Fed Chair Powell says economy will make back most of shutdown effect

Federal Reserve Chairman Jerome Powell speaks during a discussion at the Economic Club of Washington on January 10, 2019, in Washington, DC.

Saul Loeb | AFP | Getty Images

Federal Reserve Chairman Jerome Powell speaks during a discussion at the Economic Club of Washington on January 10, 2019, in Washington, DC.

Federal Reserve Chairman Jerome Powell said Wednesday afternoon that the American economy will recover most of the lost economic output lost during the federal government’s partial shutdown.

“I think important – probably less important now – has been the shutdown, which will leave some sort of imprint on first-quarter GDP,” Powell said during a press conference. “We don’t know the ultimate resolution of it. If that’s all there is and the shutdown is gone and there isn’t another shutdown, we’ll get most of [the lost growth] back in the second quarter.”

The Federal Reserve said earlier Wednesday that it will be “patient” when making decisions about future monetary policy. The Fed also removed reference to “further gradual increases” to the federal funds rate in its statement, a signal some market participants took to mean that it may slow the pace of interest rate increases in 2019.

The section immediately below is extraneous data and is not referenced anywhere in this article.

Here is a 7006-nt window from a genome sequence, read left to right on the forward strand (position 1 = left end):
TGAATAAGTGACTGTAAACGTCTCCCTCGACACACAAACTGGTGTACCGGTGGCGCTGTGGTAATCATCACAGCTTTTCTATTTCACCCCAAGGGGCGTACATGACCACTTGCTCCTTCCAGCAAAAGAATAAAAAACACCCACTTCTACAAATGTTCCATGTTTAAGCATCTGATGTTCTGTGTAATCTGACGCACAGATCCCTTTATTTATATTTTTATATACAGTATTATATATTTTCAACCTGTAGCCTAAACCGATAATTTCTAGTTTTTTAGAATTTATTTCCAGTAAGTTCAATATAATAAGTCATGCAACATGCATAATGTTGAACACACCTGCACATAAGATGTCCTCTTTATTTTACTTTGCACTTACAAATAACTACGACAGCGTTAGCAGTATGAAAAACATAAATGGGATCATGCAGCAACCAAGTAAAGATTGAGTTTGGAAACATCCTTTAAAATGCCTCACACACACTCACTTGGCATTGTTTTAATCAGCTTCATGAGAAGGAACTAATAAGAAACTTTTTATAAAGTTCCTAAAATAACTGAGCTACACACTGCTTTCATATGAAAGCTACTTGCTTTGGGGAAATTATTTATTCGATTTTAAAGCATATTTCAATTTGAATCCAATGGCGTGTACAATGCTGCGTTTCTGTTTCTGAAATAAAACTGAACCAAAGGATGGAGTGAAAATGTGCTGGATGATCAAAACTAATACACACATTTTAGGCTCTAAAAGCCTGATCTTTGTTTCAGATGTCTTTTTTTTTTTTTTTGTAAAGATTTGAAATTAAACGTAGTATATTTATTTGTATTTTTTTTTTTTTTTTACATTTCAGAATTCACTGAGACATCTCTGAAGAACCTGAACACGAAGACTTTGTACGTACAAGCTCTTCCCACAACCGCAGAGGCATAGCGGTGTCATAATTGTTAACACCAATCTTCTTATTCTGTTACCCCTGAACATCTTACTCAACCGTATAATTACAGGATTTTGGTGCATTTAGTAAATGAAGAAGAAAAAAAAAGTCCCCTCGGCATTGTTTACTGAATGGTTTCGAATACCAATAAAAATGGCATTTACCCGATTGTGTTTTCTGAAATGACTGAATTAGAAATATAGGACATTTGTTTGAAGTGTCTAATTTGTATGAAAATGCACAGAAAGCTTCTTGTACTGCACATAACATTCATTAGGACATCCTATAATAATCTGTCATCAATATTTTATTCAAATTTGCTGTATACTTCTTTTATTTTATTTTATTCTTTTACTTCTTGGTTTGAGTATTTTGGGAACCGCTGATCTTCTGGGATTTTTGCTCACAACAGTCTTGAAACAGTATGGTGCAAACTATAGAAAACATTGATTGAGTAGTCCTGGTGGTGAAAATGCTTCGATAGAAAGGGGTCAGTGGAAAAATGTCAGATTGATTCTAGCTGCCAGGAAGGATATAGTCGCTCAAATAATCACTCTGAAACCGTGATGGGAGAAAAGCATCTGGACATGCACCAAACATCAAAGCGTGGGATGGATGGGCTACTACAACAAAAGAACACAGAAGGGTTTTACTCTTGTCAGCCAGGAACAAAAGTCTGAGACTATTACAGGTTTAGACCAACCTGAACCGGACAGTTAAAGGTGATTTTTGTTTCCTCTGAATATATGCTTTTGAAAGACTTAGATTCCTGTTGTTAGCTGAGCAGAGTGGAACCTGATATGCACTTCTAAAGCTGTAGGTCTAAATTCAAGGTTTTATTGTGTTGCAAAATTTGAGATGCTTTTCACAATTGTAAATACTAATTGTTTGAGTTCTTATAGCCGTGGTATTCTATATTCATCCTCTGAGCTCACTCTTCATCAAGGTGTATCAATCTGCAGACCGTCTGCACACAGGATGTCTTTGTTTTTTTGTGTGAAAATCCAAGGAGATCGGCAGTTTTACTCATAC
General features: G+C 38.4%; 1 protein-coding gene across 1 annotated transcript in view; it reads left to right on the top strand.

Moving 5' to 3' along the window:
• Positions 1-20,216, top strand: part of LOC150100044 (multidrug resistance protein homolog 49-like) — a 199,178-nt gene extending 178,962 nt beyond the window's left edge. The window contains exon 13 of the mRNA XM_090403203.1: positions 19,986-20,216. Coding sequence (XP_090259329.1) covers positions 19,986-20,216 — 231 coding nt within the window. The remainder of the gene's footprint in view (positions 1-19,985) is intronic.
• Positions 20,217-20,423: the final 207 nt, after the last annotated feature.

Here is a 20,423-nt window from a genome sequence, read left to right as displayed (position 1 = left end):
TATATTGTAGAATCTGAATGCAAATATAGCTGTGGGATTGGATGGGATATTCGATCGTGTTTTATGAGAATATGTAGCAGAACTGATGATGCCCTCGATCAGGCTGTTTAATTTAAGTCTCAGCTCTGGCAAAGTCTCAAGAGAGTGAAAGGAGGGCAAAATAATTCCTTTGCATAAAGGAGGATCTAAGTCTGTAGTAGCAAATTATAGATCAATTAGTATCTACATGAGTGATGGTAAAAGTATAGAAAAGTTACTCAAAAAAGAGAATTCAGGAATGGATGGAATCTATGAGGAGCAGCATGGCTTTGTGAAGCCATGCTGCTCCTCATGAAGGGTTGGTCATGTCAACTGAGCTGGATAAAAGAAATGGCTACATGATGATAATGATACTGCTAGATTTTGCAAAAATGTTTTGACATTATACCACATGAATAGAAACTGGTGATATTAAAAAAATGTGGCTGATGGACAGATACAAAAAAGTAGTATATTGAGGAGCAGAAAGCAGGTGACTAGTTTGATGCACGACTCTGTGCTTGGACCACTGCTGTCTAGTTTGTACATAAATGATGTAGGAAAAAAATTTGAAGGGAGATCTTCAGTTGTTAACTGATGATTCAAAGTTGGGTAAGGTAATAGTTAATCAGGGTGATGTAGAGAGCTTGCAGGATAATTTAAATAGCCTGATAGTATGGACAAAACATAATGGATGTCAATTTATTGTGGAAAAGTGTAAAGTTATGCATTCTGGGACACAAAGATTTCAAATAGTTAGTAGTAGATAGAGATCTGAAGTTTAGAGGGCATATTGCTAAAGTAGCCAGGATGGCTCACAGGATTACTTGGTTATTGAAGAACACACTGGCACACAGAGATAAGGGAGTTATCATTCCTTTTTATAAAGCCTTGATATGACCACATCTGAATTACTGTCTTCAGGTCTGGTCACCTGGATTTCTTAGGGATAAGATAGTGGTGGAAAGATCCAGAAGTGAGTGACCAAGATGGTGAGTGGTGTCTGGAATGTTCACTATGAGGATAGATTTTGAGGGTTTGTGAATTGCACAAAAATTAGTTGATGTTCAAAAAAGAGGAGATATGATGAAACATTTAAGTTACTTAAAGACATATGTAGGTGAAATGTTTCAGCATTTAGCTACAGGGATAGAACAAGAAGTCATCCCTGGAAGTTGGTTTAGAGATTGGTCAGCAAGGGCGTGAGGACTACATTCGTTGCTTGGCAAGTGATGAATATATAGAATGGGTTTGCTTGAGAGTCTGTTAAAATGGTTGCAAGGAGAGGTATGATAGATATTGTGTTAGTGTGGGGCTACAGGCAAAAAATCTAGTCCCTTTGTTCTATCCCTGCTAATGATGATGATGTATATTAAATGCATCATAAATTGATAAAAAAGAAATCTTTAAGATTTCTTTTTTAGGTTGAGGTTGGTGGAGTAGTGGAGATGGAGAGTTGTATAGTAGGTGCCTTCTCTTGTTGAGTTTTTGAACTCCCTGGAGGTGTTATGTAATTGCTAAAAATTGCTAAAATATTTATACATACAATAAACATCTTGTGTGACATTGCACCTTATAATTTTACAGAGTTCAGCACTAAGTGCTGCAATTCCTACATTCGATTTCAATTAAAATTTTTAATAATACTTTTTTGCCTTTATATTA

Powell first introduced that the Fed could have “patience” when he sat on a panel with former Fed chairs Ben Bernanke and Janet Yellen in early January, a soothing phrase for many market participants who took it as a sign that the Fed may be nearing the end of its gradual rate increases. The Fed increased rates four times in 2018.

This story is developing. Please check back for updates.

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